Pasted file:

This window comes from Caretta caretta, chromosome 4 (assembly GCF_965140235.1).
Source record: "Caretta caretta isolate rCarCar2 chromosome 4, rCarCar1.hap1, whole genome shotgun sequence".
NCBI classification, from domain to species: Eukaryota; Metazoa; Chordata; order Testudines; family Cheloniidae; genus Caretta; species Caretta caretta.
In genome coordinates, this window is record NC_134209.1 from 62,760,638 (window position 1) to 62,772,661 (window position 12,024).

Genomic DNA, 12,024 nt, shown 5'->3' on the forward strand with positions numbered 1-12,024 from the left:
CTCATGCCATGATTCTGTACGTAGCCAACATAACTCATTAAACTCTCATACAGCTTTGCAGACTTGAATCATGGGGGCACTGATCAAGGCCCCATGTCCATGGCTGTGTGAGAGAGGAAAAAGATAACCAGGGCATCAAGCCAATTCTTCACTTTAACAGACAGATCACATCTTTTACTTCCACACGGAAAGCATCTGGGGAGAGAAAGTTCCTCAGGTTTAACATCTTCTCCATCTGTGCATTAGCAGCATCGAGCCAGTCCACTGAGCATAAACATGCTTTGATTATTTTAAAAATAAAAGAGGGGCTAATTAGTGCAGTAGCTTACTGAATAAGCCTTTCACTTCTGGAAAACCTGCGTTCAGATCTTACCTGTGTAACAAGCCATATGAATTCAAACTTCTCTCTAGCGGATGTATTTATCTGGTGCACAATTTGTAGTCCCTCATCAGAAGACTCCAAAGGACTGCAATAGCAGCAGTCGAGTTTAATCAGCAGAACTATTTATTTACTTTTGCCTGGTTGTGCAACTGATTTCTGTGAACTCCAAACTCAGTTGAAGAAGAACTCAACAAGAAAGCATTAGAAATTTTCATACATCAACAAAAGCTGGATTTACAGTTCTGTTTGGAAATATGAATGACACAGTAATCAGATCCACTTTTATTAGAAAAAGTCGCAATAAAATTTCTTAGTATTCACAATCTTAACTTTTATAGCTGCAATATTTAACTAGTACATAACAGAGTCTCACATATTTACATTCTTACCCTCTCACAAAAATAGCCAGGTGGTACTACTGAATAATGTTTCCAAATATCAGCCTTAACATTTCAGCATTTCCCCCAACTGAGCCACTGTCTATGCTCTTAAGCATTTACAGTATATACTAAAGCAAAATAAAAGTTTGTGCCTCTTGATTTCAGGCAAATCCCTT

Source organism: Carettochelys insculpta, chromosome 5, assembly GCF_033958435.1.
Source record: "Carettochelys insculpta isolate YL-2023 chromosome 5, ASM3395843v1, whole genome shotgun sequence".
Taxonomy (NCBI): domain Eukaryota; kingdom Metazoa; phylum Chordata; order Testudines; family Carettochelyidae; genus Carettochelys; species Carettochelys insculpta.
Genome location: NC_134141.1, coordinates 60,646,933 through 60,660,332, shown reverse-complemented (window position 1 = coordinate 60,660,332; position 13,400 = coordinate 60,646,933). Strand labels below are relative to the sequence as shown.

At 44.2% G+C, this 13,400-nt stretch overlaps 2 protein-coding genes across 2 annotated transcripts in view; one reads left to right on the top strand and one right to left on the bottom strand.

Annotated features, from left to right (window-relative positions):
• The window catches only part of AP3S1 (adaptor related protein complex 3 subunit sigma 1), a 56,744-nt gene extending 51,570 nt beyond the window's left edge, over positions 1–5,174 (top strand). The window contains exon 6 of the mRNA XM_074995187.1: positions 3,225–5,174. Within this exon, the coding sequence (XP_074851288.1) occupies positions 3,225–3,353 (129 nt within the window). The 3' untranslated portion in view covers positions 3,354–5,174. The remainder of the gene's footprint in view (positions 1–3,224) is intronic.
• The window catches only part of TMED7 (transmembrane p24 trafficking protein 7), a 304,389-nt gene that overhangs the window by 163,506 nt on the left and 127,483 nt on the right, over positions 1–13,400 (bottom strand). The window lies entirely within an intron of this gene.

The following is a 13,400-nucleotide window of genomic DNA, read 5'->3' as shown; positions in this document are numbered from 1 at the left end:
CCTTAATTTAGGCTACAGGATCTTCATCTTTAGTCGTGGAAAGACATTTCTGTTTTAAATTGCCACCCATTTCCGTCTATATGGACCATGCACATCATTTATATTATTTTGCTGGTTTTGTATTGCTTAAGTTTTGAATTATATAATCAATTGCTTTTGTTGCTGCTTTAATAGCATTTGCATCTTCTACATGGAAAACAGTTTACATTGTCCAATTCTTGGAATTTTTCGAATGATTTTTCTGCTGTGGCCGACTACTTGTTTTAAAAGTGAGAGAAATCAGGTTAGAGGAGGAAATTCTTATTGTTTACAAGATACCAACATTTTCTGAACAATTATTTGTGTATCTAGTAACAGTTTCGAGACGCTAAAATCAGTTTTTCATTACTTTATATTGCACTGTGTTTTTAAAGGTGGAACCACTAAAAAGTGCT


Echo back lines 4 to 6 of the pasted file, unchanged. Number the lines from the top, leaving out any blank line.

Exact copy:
In genome coordinates, this window is record NC_134209.1 from 62,760,638 (window position 1) to 62,772,661 (window position 12,024).

Genomic DNA, 12,024 nt, shown 5'->3' on the forward strand with positions numbered 1-12,024 from the left:
CTCATGCCATGATTCTGTACGTAGCCAACATAACTCATTAAACTCTCATACAGCTTTGCAGACTTGAATCATGGGGGCACTGATCAAGGCCCCATGTCCATGGCTGTGTGAGAGAGGAAAAAGATAACCAGGGCATCAAGCCAATTCTTCACTTTAACAGACAGATCACATCTTTTACTTCCACACGGAAAGCATCTGGGGAGAGAAAGTTCCTCAGGTTTAACATCTTCTCCATCTGTGCATTAGCAGCATCGAGCCAGTCCACTGAGCATAAACATGCTTTGATTATTTTAAAAATAAAAGAGGGGCTAATTAGTGCAGTAGCTTACTGAATAAGCCTTTCACTTCTGGAAAACCTGCGTTCAGATCTTACCTGTGTAACAAGCCATATGAATTCAAACTTCTCTCTAGCGGATGTATTTATCTGGTGCACAATTTGTAGTCCCTCATCAGAAGACTCCAAAGGACTGCAATAGCAGCAGTCGAGTTTAATCAGCAGAACTATTTATTTACTTTTGCCTGGTTGTGCAACTGATTTCTGTGAACTCCAAACTCAGTTGAAGAAGAACTCAACAAGAAAGCATTAGAAATTTTCATACATCAACAAAAGCTGGATTTACAGTTCTGTTTGGAAATATGAATGACACAGTAATCAGATCCACTTTTATTAGAAAAAGTCGCAATAAAATTTCTTAGTATTCACAATCTTAACTTTTATAGCTGCAATATTTAACTAGTACATAACAGAGTCTCACATATTTACATTCTTACCCTCTCACAAAAATAGCCAGGTGGTACTACTGAATAATGTTTCCAAATATCAGCCTTAACATTTCAGCATTTCCCCCAACTGAGCCACTGTCTATGCTCTTAAGCATTTACAGTATATACTAAAGCAAAATAAAAGTTTGTGCCTCTTGATTTCAGGCAAATCCCTT